Essential Keys To A Pre-Op Biomechanical Evaluation

Robert D. Phillips, DPM

   When it comes to the design of orthotics and shoes, it is desirable for the center of the shoe to be under the center of the leg. Once the heel gets more than 10 mm lateral to the leg, it is almost impossible to utilize an in-shoe orthotic to equalize the inversion-eversion moments.

   For these cases, either a shoe has to have modifications to bring the center of the sole under the center of the leg or surgery has to bring the center of the calcaneus under the leg.13

What You Should Know About Examining The Subtalar Joint Axis

The plotting of the subtalar joint axis on the plantar foot is a very important part of the preoperative exam. I am fond of the following quote by Close:

   “The position of this (subtalar joint) axis in the foot is thus of great importance in the study of the action of muscles whose tendons pass in relation to it. The problem of exactly where to place the insertion of a tendon to be transferred is solved by knowledge of the position of the axis and the state of other muscles passing it.”14

   The plotting of the subtalar joint axis should occur with the subtalar in the “forefoot flat position,” which is defined as that subtalar joint position in which the forefoot is parallel to the ground when the midtarsal joint is fully pronated. The normal subtalar joint axis should lie lateral to the first metatarsal head.15 If it is medial, then any surgery should try to bring it more lateral or else the foot may still pronate to the end of its range of motion after surgery. One of the most effective procedures that moves the subtalar joint axis more laterally is the Evans osteotomy to lengthen the lateral side of the os calcis.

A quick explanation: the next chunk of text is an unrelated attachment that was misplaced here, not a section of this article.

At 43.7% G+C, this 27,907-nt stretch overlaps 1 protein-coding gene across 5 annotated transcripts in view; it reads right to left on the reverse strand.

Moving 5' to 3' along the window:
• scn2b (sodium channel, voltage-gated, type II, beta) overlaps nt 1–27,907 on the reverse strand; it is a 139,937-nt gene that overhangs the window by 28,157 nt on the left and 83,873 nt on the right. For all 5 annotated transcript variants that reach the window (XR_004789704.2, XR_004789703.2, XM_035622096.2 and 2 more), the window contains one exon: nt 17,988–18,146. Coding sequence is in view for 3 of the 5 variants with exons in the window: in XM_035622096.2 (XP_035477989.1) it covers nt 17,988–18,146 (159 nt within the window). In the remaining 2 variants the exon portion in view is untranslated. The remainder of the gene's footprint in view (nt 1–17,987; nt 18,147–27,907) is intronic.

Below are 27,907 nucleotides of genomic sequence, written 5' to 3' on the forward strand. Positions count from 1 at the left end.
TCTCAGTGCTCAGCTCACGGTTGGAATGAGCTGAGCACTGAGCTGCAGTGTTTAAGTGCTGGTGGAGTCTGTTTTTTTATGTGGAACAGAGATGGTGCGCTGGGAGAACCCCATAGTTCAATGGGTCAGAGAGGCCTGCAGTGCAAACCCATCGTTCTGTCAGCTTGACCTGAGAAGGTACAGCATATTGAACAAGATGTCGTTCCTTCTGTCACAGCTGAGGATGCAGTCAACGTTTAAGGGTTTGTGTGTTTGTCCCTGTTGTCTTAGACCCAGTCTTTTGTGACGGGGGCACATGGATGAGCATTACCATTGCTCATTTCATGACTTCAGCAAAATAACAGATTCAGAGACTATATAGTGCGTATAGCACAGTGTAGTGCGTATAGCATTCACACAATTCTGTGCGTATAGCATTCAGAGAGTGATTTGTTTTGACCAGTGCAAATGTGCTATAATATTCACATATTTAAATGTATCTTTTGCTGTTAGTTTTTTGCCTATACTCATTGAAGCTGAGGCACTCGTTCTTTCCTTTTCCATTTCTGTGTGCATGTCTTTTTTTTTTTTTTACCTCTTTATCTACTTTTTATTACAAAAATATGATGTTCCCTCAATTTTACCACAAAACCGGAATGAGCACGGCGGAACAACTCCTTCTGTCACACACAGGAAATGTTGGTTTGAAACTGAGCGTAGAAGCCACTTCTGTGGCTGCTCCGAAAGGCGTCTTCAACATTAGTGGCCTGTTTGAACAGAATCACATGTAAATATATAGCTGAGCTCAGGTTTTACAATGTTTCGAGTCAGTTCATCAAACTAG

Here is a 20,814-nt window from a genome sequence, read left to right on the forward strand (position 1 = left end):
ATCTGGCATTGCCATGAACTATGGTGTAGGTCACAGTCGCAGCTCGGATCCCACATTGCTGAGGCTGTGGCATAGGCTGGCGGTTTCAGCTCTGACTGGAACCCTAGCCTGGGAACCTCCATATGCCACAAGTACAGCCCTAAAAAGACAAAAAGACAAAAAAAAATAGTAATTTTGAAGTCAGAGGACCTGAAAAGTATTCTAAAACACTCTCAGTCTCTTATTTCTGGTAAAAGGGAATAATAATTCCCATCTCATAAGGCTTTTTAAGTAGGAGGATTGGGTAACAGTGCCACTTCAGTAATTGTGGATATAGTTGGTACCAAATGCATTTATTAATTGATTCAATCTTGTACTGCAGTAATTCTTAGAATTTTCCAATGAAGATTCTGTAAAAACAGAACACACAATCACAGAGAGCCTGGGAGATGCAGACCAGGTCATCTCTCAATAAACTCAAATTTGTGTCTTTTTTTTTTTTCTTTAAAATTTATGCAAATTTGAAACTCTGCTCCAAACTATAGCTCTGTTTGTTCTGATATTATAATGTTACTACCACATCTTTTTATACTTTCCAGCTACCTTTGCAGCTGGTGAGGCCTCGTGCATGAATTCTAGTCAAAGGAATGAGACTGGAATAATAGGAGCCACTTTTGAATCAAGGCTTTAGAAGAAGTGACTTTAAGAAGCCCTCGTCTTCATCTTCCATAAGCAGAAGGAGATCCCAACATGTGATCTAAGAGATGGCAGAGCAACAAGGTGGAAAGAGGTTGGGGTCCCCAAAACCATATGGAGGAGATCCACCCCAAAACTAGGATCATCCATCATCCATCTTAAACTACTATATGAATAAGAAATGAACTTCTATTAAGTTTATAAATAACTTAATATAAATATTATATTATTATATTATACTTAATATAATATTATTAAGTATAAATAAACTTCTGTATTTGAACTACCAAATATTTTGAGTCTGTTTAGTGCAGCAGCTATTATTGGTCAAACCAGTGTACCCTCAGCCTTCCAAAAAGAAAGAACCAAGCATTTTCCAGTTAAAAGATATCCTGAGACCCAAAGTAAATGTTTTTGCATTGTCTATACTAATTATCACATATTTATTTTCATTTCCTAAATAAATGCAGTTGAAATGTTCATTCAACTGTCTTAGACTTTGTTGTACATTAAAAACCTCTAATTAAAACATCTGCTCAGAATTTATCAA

Evaluating The Forefoot To Rearfoot Relationship

Assessing the forefoot to rearfoot relationship also needs to be an important part of the pre-op evaluation.16 If the patient has a forefoot varus, one must address this in any surgery.17 Evaluate the forefoot with the subtalar joint in a position in which the calcaneus is perpendicular to the ground. While the traditional method of measuring has been with the patient supine and non-weightbearing, this may also occur with the patient standing.18

   With the heel in the desired post-op position, if the first metatarsal is off the ground, the clinician should gently push down on the first metatarsal head to see if it can make contact with the ground. If it cannot, then the clinician must determine whether the patient has a true forefoot varus or a metatarsus primus elevatus. The recording of the forefoot to rearfoot relationship needs to be in the evaluation as well as the range of motion of the first metatarsal.

Pertinent Pearls On Evaluating The Midtarsal Joint

The clinician should also assess the range of motion of the midtarsal joint, both the oblique axis as well as the longitudinal axis. While there are no published methodologies for goniometric recording of these measurements, the clinician can at least make some qualitative observations.

   One can grade the longitudinal axis as having a low amount of motion, which I consider to be less than 5 degrees; a moderate amount of motion, which I consider to be between 5 and 20 degrees; or a high amount of motion, which I consider to be more than 20 degrees of motion. The reason for this is that during the contact period of gait, the anterior tibialis fully supinates the long axis of the midtarsal joint.

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